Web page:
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BMWs have long been highly regarded, not only as a top quality product with excellent safety and luxury features, but also for the driving satisfaction they provide.
Now the new 5-series has arrived and those boundaries have been extended even further. Under the 5-series’ handsome new bodies there are the latest in high-technology light alloy engines, new Steptronic auto shift control in the 528i, new light-alloy suspension and even better brakes than before.
Of course you expect quite a lot from a car costing $96,000, but the 528i does deliver the goods. The new body feels even more solid and secure than before, the car is more efficient in terms of performance, economy and the way it drives, and there’s a host of new safety and luxury features.
For those who find the 528i a little out of reach financially, the 523i (contrary to its nomenclature) is powered by 2.5 litre engine of the same configuration as the 528i, and has a little less standard equipment.
Later this year, the 535i and 540i models will be released, with anticipated prices of $118,800 and $147,000 respectively.
Standard safety-related items on both the 523i and 528i models include a driver’s airbag, front passenger airbag with occupant detector, side impact airbags for front occupants, pyrotechnic front seat belt control plus traction (ASC+T), three-channel four-sensor anti-lock brakes, head retraints and three-point belts in all five seating positions.
Other equipment includes remote central locking with immobiliser, leather upholstery with burr walnut interior panelling, automatic climate control air conditioning, electric operation of windows and mirrors, auto dipping on the interio mirror, front fog lights, a six-speaker sound system and green insulated glass all round.
In addition, the 528i has alloy wheels, a Steptronic function on the automatic transmission, electric boot opening from the interior, “multi-function” steering wheel with cruise control, radio and ventilation switches, and an on-board trip computer.
Though the standard equipment list is commendably extensive (particularly in the important area of safety) there is still quite a long list of options, some of which are standard on cheaper competitors. If you ordered extensively from the options list, it would be possible to add another $20,000 or so to the price.
Included amongst the options are metallic paint, anti-theft alarm system, electric sunroof, electric seat and steering wheel adjustments, boot mounted CD player, self levelling air suspension, seat heating and lumbar support for the driver and front passenger, a HiFi speaker system, park distance control, headlight washers and special alloy wheels.
Though the dimensions show the new 5-series to be longer, wider and taller than the outgoing model, it doesn't look it. The new body is rounder and more wedge-shaped, which probably helps to make it look more compact. From and angle, the new 5-series is a very handsome sedan with styling that should age well.
Top quality finish is expected in this market segment and the 528i doesn't disappoint. The test car looked immaculate throughout, with even panel fit, superb paintwork and quality trimming. The combination of aromatic full leather trim and highly polished burr walnut panelling provides a suitably luxurious ambience for the interior.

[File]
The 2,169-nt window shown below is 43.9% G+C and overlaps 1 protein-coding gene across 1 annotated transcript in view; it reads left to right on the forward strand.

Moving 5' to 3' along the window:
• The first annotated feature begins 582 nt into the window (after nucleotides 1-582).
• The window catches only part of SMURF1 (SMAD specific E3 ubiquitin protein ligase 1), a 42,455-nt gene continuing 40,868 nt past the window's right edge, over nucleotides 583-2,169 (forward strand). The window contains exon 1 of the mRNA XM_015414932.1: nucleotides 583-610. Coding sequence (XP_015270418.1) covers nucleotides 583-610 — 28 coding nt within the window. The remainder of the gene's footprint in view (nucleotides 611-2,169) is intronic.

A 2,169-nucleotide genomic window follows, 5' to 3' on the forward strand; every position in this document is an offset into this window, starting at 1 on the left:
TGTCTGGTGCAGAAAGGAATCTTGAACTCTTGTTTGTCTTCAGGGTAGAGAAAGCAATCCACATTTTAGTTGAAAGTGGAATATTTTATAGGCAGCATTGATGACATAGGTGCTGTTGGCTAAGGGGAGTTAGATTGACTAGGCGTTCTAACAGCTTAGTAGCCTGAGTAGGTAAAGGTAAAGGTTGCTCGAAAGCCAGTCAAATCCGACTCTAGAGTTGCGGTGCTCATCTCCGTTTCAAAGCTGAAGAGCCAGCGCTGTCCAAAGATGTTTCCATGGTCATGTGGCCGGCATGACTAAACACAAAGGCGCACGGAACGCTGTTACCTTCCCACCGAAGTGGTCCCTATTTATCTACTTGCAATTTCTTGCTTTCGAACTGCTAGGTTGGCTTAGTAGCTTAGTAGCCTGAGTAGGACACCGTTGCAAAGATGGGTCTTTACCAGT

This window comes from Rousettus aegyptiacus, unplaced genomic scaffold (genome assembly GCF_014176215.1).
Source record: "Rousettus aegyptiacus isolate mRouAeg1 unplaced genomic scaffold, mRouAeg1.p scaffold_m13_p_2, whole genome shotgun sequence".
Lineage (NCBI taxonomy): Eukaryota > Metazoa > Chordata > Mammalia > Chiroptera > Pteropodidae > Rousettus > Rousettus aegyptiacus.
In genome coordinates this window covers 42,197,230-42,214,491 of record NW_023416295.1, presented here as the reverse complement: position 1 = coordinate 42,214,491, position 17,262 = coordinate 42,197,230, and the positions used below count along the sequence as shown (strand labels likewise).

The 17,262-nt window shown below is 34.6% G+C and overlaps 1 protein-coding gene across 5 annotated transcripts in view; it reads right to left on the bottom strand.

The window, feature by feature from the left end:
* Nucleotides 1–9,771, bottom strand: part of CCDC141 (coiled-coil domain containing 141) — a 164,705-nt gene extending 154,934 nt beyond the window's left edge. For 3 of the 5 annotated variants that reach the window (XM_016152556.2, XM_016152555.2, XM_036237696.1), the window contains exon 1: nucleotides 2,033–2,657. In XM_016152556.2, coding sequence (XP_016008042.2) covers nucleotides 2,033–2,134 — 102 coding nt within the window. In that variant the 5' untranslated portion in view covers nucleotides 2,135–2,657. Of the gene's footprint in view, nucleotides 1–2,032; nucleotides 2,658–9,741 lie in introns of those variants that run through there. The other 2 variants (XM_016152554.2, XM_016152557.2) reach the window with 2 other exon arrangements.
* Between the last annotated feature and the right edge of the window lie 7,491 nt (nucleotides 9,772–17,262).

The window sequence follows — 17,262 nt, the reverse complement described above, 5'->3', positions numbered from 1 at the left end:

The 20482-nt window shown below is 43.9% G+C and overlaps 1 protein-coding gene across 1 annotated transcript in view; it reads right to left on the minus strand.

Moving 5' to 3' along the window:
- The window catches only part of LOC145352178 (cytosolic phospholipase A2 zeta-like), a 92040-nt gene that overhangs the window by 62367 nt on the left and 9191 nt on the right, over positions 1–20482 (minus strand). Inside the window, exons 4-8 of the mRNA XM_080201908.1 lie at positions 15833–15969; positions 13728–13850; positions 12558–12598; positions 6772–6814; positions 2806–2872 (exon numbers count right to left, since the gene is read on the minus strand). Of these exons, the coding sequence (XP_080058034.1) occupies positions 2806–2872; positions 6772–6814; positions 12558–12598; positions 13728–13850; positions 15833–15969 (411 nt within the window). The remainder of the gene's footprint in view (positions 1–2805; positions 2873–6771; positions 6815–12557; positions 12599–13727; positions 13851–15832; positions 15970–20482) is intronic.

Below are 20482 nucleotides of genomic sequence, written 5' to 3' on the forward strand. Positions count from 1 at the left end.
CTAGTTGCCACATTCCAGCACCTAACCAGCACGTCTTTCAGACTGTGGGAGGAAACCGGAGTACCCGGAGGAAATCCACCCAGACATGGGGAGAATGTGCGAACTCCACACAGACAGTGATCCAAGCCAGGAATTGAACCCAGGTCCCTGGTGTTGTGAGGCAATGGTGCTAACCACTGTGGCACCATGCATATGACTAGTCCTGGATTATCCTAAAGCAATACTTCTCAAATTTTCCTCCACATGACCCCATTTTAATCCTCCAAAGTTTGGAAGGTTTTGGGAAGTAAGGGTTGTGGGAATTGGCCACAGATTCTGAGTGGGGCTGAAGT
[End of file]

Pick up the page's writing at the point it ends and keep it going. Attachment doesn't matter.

Overall cabin room for occupants hasn't changed, according to my measurements, however four adults of average size can be very comfortably accommodated. Even with my long legs, I needed to slide the driver's seat forward a couple of notches and that then leaves reasonable leg space for those in the rear. However, interior space in the 528i is not nearly as good as it is in the new Mercedes-Benz E-class.
As in the previous model, I found the front seat cushions to be too short to provide good thigh support, but otherwise the seats were comfortable and supportive. The two rear outer seating positions are very comfortable, but the centre occupant has to contend with a high-perched position and a rather large floor hump.
In keeping with BMW's reputation in making driving satisfaction a slightly higher priority than comfort, the 528i's suspension has an unmistakable firmness. However, the suspension is supple enough to ensure that the ride never becomes unduly harsh, even over rough surfaces.
Passenger comfort is always enhanced in a car that's free of excessive noise and harshness, and the 528i scores highly on both these aspects. It's almost as if BMW has engaged in some selective noise insulation, keeping out road and general mechanical noise very effectively, but allowing a delightful guttural sound to be heard from the engine under firm acceleration that's sure to represent music to an enthusiast's ears.
Though the boot is not especially wide or deep, it's quite long and very well designed. There are luggage straps, tie-down rings and an open storage container on the side. The floor is flat and solid, with a full size spare residing underneath. Loading the boot is easy, thanks to the deep rear panel cutout and BMW's attention to detail shows in the boot hinge arrangement, whereby the hinges and support struts are outside of the load area. The tool kit and a safety triangle are neatly stored in the boot lid.